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Speak white, speak black, speak American

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The process through which Louisiana Creole people in New Orleans were compelled to imagine themselves, and their community, as “American,” involved the imposition of an ethno-linguistic, and racial, social order. That social order, above all else, posited English as a Herrenvolk tongue, marginalizing Louisiana Créolophones as non-white, and compelling white Creoles to abandon French in return for the promise of upward mobility.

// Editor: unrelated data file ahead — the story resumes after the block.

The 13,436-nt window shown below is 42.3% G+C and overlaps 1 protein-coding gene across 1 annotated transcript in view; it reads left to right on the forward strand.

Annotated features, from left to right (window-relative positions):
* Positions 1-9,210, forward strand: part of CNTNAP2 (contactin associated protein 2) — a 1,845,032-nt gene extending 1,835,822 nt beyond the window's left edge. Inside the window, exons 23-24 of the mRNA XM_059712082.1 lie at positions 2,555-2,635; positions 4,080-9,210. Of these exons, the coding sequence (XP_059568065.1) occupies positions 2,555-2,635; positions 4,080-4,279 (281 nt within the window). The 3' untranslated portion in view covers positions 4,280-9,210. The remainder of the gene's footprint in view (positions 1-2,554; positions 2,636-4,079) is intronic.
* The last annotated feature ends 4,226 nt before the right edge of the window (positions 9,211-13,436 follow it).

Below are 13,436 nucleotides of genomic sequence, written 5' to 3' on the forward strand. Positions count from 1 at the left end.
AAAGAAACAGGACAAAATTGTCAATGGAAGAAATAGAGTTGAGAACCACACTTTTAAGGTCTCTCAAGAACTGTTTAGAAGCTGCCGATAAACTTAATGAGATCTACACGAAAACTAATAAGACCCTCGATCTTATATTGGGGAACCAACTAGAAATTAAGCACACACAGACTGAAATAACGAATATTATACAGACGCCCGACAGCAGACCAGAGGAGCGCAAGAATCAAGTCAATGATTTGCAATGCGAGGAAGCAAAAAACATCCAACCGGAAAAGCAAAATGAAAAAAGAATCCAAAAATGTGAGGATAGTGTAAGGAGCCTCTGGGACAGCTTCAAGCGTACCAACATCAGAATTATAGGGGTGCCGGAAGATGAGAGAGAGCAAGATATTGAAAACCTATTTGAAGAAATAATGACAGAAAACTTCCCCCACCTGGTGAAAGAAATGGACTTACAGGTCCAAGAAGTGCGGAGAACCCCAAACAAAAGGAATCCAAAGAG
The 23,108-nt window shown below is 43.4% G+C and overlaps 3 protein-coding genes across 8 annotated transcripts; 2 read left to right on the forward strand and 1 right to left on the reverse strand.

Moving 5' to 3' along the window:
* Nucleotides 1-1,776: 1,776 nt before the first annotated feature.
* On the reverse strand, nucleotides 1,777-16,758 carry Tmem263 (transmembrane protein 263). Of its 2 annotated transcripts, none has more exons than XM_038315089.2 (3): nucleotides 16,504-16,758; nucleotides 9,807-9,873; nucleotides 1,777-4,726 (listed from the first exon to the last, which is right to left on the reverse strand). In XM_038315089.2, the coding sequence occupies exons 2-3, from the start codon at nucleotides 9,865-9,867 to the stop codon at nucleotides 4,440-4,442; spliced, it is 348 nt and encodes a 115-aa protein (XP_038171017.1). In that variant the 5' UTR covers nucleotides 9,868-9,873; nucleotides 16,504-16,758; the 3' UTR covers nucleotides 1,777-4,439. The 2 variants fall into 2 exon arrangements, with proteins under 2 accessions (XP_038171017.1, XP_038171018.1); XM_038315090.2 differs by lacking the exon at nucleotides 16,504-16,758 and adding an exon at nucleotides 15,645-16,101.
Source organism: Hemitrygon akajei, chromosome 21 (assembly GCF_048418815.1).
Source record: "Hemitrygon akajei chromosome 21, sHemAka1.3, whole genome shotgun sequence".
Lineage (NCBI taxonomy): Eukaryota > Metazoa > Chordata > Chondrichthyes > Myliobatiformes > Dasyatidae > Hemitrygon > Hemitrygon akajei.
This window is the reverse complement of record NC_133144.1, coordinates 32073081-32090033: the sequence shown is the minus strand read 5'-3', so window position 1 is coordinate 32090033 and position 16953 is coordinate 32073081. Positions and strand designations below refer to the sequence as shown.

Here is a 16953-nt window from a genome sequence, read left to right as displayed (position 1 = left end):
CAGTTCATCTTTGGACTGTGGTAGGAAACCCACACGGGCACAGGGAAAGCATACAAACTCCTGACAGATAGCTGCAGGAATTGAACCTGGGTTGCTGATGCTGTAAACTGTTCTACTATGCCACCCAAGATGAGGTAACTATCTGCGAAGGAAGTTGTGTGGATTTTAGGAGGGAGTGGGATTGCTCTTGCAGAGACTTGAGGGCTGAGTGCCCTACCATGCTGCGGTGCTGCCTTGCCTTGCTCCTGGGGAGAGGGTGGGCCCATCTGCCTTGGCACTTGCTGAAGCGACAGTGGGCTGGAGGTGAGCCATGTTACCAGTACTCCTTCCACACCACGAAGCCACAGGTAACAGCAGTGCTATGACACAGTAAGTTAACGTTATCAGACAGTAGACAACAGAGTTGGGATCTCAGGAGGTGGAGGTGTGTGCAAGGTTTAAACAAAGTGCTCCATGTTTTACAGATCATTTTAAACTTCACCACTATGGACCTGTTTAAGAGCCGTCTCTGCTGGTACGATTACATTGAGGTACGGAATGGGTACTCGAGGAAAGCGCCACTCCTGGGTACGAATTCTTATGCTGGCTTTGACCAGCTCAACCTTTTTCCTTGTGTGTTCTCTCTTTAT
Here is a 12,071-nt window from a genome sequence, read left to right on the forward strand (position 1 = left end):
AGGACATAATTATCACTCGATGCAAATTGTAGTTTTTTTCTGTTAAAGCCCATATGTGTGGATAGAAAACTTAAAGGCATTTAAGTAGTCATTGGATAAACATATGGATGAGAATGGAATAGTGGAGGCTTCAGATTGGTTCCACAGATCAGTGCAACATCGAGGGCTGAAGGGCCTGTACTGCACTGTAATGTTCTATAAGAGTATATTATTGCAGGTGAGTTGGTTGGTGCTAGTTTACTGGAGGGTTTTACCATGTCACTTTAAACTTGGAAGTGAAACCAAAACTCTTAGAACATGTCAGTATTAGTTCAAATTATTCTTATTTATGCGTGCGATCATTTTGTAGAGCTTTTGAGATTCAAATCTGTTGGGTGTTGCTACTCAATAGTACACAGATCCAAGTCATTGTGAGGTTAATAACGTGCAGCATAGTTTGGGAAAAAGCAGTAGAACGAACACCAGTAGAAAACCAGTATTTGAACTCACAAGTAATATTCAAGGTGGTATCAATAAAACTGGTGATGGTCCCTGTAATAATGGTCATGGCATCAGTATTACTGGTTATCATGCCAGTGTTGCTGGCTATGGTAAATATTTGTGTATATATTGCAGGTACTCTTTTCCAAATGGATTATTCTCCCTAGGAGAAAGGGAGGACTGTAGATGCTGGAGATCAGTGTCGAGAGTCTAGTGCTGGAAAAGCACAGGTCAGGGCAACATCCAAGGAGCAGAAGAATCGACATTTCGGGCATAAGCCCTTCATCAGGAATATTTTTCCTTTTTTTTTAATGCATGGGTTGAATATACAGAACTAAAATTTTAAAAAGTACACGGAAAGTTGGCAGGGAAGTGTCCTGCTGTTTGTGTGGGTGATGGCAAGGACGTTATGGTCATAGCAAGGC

About the speaker

Darryl G Barthe Jr is a Louisiana Creole of métis (Mi’kmaq, Caddo, Chitimacha), Cajun, and African American heritage. An historian, he received his MA from the University of New Orleans and his PhD from the University of Sussex in Brighton. He is currently a lecturer in American Studies at the Universiteit van Amsterdam.

This talk is part of the Cambridge Endangered Languages and Cultures Group series.

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